According to the American Cancer Society, and American Society of Colon and Rectal Surgeons, colorectal cancer is the third most common cancer diagnosed in the U.S. in both men and women, and is the second leading cause of cancer-related deaths in both men and women. It is projected that 145,600 new colorectal cancer cases have been diagnosed and an estimated 51,020 deaths from colorectal cancer would have occurred in 2019. Despite its regular appearance, the exact cause of colon cancer–as with all cancers–is unknown, but attributable to multifactorial events, says Dr. Godwin Ofikwu. Early detection is the best way to combat colorectal cancer, but it can be hard to detect. It is the great mimicker of symptoms of common conditions, like painless blood in stools attributable to hemorrhoids, abdominal bloating and discomfort attributable to indigestion and or irritable bowel syndrome or black stools to iron supplements.
Colon cancer has many risk factors that increase your chances of developing it. These risk factors include age, family history, genetics, diet, and lifestyle choices, including smoking and alcohol consumption. It’s important to understand these risk factors so you can take the appropriate steps to lower your risk.
1 Age Factor
One of the most common risk factors for colorectal cancer is age. The older you get, the more likely you are to develop this disease. Colon and Rectal cancer most commonly affects people aged 50-75 years old and it’s the third most common type of cancer in America, says Dr. Godwin Ofikwu. As you get older, your chances of getting colon cancer increase dramatically. This is because as you age, your cells divide, but are less likely to be able to repair damage to DNA, which increases the chances of DNA mutations that can lead to colon cancer. However, in recent years, we are seeing a very troubling pattern. While the overall rate of colorectal cancer and the rate among people 50 years and older are on the decrease, likely due to increased risk factor modification, increased screening, and removal of polyps that lead to colon and rectal cancer, the rate is actually on the increase in people 18- to 50-year age group, a unique group of patients. In contrast to overall trends, rectal cancer incidence increased annually in younger adults between 1990 and 2013, and their cancer seems to be more aggressive. We currently do not have a proven explanation for this new pattern, but obesity, physical inactivity, diet, and smoking are high on the suspicion list and there may be other factors that are currently unknown to us among this age group. Hence, people who are younger than 50 years of age should not dismiss painless blood in the stool as just hemorrhoids but should have themselves examined by a colorectal surgeon, as early detection remains the best tool available for cure. The era of thinking of colorectal cancer as a disease of the old may well be behind us for good.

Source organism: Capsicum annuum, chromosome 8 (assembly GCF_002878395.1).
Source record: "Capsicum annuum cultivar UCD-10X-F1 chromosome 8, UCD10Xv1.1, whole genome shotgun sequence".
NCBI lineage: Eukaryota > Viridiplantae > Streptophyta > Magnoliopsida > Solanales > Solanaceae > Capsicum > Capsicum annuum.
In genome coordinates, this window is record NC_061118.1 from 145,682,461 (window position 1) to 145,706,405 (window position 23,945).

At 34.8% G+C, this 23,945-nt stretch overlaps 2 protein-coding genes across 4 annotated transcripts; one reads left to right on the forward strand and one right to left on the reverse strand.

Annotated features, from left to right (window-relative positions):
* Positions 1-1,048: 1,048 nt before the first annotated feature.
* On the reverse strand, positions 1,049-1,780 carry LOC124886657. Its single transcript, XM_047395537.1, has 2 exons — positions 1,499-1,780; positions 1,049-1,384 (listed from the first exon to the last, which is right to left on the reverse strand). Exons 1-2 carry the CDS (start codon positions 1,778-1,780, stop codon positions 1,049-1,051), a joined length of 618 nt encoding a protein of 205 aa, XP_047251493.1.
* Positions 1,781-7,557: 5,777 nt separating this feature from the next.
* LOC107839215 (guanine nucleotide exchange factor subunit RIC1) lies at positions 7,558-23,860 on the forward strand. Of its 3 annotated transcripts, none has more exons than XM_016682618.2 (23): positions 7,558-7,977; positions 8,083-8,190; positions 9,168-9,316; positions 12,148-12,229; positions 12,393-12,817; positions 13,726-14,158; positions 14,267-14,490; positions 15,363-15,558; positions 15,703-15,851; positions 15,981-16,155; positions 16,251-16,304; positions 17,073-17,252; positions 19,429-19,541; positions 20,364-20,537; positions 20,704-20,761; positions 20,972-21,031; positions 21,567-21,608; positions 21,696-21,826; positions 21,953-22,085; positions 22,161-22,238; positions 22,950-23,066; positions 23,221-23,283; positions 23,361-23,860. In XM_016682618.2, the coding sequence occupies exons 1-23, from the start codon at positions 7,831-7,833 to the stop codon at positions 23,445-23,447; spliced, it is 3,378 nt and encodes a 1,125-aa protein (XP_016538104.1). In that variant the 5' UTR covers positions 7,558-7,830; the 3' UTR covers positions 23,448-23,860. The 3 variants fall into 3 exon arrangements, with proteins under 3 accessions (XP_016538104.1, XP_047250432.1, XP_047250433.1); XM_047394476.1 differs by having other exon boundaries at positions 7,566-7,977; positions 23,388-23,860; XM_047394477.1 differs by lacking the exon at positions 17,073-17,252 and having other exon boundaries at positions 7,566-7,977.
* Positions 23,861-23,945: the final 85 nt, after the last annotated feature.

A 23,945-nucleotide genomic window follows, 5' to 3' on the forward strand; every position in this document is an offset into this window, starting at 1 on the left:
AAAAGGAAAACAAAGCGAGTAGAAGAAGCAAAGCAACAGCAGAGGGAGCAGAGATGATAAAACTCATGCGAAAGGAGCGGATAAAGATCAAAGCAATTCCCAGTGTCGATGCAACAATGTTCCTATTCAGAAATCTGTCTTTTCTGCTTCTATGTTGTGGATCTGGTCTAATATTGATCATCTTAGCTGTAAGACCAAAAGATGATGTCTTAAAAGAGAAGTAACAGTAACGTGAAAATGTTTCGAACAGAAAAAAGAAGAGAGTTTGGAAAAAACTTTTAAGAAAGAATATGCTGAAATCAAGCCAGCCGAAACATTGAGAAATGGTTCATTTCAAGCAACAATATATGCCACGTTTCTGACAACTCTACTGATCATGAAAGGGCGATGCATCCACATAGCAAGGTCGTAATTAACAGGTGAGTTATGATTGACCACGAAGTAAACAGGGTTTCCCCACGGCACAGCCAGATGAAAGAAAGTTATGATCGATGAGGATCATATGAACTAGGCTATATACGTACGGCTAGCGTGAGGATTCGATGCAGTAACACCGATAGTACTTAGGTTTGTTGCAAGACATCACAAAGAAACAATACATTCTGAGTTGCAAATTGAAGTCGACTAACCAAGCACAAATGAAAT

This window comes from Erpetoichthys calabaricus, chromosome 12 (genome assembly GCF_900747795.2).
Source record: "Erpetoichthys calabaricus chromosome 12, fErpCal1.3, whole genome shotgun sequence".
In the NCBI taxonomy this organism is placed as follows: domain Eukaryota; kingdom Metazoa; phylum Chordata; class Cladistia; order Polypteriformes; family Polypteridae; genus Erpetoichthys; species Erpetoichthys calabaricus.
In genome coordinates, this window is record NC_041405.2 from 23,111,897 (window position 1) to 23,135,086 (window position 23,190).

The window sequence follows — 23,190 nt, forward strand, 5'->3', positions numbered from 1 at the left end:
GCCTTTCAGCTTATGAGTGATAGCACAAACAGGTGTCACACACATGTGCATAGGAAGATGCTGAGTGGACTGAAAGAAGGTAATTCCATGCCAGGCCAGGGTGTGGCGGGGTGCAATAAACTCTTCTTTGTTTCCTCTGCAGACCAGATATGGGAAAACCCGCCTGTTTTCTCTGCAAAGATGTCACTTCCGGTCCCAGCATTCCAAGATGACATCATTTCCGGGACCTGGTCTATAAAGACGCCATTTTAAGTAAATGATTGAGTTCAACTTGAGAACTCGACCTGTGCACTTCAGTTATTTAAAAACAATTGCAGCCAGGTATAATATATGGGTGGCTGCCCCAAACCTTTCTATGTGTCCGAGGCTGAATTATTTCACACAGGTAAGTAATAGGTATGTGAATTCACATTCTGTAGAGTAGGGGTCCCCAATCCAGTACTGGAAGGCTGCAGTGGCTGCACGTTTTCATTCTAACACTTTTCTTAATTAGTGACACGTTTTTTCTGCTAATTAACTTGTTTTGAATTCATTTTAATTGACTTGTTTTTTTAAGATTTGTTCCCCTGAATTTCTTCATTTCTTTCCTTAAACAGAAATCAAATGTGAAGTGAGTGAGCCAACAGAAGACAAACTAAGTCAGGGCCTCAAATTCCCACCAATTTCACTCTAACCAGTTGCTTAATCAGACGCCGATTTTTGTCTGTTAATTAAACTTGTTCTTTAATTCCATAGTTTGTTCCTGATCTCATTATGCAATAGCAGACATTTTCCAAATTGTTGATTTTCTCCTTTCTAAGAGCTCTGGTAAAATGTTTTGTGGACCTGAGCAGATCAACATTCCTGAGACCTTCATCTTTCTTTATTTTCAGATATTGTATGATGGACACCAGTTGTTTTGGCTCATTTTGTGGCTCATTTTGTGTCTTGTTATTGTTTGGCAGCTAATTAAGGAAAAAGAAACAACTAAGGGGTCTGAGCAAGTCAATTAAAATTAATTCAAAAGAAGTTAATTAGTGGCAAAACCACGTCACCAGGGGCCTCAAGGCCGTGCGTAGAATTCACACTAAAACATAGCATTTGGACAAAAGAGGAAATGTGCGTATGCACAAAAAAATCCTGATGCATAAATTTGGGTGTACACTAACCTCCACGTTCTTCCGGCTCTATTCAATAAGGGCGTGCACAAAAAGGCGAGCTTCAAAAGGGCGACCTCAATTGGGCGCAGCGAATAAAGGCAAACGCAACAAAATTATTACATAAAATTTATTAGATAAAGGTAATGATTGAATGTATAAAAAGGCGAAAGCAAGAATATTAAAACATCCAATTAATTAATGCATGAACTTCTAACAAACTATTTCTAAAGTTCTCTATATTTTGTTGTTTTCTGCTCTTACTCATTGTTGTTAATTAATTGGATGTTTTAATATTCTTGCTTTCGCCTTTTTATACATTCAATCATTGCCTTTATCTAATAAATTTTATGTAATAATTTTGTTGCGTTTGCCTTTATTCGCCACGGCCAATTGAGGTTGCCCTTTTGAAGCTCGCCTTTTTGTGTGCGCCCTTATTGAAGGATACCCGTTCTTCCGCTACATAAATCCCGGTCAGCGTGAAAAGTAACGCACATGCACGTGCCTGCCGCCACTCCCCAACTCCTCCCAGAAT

2 Know Your Family History Advises Dr. Godwin Ofikwu
Family history is one of the most common risk factors for colon cancer. If you have a family member who has been diagnosed with this type of cancer, then your chances of developing it are much higher. This risk factor can be mitigated by being aware of your family medical history and asking questions about any cancer diagnoses in your family to get an early diagnosis if needed, by being placed in an appropriate specialized surveillance group for appropriate colonoscopy schedules.
3 Diet and Lifestyle Choices
The American Cancer Society states that diet and lifestyle choices are the second most common risk factor for developing colorectal cancer. Eating large quantities of red meat and processed foods and fat, low in fruits and vegetables, have been linked to colon and Rectal cancer. This may be from inflammation, gut bacteria, and stress on the colon and rectum, explains Dr. Godwin Ofikwu.
Instead, try eating plenty of veggies and fruits that are high in fiber. Whole grains and lean meat are also good for your colon health.
Alcohol consumption is another major risk factor, according to Mayo Clinic. Drinking alcohol increases your chances of developing colon cancer because it can lead to inflammation, which may increase the production of substances that promote abnormal cell growth.
Inactivity linked to too much TV time, video games and other vices that keep you immobile leads more people to a sedentary lifestyle, obesity, and predisposition to colon and rectal cancer.
Smoking is the number one risk factor for colon cancer–it increases your chances of developing the disease by 30%, warns Dr. Godwin Ofikwu. It can also cause other cancers, like lung cancer, and heart disease. Smoking causes your cells to divide faster than they should, which can cause damage to your DNA. When you’re younger your cells are more resilient and can repair themselves but as you get older your cells become less able to fix themselves.
Smoking puts a strain on the lungs and damages them over time. This means that people who smoke have a higher chance of developing lung cancer. Smoking in combination with other risk factors like genetics or hereditary conditions may have a synergistic effect, giving you a greater chance of developing colon and rectal cancer.